KPIs are critical for some roles, especially those in customer service, operations, or sales roles. Performance management is becoming much more data driven, with best practices that influence how employee data is collected and feedback is given. Accordingly, it’s imperative that you know an employee’s key performance indicators at a glance. By knowing how employees are meeting their key indicators in an agile environment, changes can be made, road blocks removed, and all employees will have an increased opportunity to meet goals. Modern performance strategy encourages agile goal alignment and feedback in a real-time setting. Over time, you might notice a pattern and be able to advise managers to help their employees overcome it. Make note of the fact that at any given time, managers should be able to answer the capacity at which their direct reports are working at so they can assign work or delegate accordingly. This avoids disengagement due to lack of work and exhaustion due to working at or over capacity.  

  4. Core strengths and competencies

    Knowing the core strengths and competencies necessary for each team is imperative to proper talent acquisition and performance evaluations. Managers should encourage employees to document their competencies and skills within talent profiles. Strengths and competencies go hand-in-hand with learning opportunities and allow employees to own and excel at a particular set of responsibilities. In fact, 73% of organizations say that developing strengths, rather than evaluating weaknesses, is critical to effective performance management[2]. Addressing hindrances to job performance is necessary, but don’t dwell on shortcomings. Focus instead on coordinating performance management with learning opportunities to deepen employee expertise.

  5. Career development plans

    How do employees at your company see their current role progressing? Do they envision their future with the company? You might be surprised to know that only 12% of employees see their next career move up the ladder internally[3]. Managers can have an open discussions with their employees to understand career aspirations. Do they see themselves with the company for years to come? Why or why not? Invest time in processing their answers so you can take proper measures to ensure they are provided the learning opportunities necessary help them meet their goals.  Start by sharing what you can about your own career path and be open to questions. Offer to collaborate on finding solutions, sharing resources and suggesting learning experiences for them to take advantage of.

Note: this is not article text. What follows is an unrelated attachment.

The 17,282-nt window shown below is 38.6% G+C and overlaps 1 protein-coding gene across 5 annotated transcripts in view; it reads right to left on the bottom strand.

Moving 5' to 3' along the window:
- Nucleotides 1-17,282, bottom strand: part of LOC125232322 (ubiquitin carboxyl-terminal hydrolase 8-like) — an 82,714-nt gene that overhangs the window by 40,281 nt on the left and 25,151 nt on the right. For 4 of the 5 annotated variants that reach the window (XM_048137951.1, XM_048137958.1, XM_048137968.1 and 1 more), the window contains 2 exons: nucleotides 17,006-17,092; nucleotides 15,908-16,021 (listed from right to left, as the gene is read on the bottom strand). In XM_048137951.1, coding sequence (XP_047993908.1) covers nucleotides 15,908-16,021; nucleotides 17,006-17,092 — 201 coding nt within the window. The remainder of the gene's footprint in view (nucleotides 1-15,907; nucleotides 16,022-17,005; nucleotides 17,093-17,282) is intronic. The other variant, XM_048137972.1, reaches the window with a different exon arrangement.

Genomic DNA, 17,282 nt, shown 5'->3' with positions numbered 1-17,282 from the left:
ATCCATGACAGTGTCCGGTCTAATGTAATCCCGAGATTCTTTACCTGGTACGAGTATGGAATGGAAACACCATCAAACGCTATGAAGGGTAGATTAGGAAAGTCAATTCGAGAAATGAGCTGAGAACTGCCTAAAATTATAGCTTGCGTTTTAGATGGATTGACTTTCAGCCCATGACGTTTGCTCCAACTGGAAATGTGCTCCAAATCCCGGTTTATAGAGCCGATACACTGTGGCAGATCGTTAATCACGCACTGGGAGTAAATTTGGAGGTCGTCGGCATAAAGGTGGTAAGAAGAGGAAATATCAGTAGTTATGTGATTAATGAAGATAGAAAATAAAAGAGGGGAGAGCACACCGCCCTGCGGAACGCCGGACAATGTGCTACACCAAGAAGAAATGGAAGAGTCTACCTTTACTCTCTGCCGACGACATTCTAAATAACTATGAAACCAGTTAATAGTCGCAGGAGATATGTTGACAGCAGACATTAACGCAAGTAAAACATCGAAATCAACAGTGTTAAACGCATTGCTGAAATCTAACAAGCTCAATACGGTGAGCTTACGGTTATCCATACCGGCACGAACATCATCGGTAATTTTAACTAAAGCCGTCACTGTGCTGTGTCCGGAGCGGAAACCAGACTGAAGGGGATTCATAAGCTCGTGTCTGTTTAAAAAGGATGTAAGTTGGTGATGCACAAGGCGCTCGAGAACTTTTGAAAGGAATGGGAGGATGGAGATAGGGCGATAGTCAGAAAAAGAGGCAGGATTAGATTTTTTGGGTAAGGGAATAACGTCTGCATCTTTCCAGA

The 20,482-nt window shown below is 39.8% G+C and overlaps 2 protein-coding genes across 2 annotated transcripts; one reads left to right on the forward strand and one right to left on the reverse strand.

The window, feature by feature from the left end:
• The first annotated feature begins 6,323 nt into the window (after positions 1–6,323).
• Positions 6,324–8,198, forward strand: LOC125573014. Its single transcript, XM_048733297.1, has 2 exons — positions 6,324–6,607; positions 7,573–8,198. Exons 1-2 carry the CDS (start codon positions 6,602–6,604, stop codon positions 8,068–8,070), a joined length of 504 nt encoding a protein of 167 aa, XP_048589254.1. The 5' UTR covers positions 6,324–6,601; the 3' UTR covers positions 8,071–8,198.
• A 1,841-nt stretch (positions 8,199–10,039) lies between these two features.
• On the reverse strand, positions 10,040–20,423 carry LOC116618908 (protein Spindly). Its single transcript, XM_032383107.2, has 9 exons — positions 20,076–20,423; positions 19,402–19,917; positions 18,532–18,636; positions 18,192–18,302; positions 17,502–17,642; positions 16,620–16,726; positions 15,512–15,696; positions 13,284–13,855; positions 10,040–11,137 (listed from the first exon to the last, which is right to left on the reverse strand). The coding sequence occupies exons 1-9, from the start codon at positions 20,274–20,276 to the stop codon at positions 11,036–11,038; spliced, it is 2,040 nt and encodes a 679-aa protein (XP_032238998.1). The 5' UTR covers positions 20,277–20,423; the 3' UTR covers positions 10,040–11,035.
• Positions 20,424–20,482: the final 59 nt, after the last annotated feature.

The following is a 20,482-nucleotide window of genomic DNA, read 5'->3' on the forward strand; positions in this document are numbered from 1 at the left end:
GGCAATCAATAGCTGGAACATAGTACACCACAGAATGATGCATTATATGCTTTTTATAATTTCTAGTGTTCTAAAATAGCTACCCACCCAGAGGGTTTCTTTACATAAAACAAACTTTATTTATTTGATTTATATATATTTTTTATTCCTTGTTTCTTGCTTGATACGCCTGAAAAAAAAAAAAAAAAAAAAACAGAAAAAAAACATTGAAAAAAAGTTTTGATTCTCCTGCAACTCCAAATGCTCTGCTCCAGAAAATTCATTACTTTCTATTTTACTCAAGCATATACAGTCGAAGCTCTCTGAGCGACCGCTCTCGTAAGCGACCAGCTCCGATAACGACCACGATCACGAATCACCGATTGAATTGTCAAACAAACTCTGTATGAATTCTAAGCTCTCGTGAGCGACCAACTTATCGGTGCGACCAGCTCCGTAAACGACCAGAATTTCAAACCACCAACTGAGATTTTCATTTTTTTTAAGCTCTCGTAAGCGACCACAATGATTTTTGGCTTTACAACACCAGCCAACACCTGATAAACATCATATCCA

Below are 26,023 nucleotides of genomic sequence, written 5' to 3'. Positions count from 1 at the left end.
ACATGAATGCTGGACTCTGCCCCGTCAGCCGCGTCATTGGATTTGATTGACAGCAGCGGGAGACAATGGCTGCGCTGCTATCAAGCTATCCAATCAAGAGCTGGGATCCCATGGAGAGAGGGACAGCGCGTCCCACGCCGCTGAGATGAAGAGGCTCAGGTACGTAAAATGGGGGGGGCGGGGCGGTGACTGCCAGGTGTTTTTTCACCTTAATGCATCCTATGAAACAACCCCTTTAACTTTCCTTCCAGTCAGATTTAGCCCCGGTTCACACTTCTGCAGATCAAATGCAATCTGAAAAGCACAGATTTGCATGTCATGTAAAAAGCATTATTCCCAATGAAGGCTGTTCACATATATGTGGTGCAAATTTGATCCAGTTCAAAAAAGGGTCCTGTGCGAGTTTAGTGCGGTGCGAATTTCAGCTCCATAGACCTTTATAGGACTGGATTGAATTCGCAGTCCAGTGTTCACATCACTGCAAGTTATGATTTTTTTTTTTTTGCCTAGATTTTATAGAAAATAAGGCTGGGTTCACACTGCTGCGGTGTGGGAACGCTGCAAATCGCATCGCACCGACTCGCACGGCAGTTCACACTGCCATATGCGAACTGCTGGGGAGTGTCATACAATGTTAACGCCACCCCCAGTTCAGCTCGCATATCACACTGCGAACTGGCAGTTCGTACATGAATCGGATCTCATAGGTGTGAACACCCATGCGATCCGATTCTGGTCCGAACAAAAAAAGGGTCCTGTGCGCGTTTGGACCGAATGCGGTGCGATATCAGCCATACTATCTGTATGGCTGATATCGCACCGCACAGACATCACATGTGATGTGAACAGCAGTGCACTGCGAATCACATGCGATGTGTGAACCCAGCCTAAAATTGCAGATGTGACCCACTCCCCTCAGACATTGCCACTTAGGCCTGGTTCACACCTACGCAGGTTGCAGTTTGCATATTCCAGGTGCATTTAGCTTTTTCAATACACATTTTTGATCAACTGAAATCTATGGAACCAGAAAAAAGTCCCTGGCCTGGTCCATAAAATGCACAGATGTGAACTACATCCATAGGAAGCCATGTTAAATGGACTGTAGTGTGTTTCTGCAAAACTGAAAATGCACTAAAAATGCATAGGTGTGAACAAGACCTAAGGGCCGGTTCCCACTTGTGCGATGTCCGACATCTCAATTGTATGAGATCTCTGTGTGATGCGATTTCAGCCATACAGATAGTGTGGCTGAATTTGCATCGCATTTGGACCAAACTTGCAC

6. Leadership potential
    62% of organizations we surveyed responded that leadership development is their top talent management strategy. Similar to career development discussions, it’s imperative to know which employees see leadership as a viable goal in their career future.  Make sure your managers know your organization’s process for leadership development and if there are certain paths they should be taking along the way.

For more information on modern performance management, check out our Modern Performance Management Doesn’t Have to Be Ratingless executive brief! 

For more information on how PeopleFluent can help you to achieve high levels of employee engagement with aligned and inspired talent with a Talent Management Suite visit our website at or give us a call at (877) 879-8807.


[2] Brandon Hall, Learning & Development Benchmark Study

[3] BlessingWhite, Navigating Ambiguity Career Development Study